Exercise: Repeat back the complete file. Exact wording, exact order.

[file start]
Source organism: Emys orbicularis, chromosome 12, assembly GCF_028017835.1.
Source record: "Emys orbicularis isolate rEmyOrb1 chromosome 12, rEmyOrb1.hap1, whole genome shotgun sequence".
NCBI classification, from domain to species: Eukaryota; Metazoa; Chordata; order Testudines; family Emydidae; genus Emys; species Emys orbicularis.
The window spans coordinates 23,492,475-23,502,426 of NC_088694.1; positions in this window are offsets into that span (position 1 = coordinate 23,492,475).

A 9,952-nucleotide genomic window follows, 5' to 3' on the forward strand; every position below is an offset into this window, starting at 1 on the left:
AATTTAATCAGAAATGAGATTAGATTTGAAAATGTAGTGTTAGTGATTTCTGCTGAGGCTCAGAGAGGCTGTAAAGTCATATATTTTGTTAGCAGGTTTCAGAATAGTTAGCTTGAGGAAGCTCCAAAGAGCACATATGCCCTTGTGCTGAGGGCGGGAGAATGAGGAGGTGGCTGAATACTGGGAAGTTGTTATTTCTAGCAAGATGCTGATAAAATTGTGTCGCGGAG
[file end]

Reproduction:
Source organism: Emys orbicularis, chromosome 12, assembly GCF_028017835.1.
Source record: "Emys orbicularis isolate rEmyOrb1 chromosome 12, rEmyOrb1.hap1, whole genome shotgun sequence".
NCBI classification, from domain to species: Eukaryota; Metazoa; Chordata; order Testudines; family Emydidae; genus Emys; species Emys orbicularis.
The window spans coordinates 23,492,475-23,502,426 of NC_088694.1; positions in this window are offsets into that span (position 1 = coordinate 23,492,475).

A 9,952-nucleotide genomic window follows, 5' to 3' on the forward strand; every position below is an offset into this window, starting at 1 on the left:
AATTTAATCAGAAATGAGATTAGATTTGAAAATGTAGTGTTAGTGATTTCTGCTGAGGCTCAGAGAGGCTGTAAAGTCATATATTTTGTTAGCAGGTTTCAGAATAGTTAGCTTGAGGAAGCTCCAAAGAGCACATATGCCCTTGTGCTGAGGGCGGGAGAATGAGGAGGTGGCTGAATACTGGGAAGTTGTTATTTCTAGCAAGATGCTGATAAAATTGTGTCGCGGAG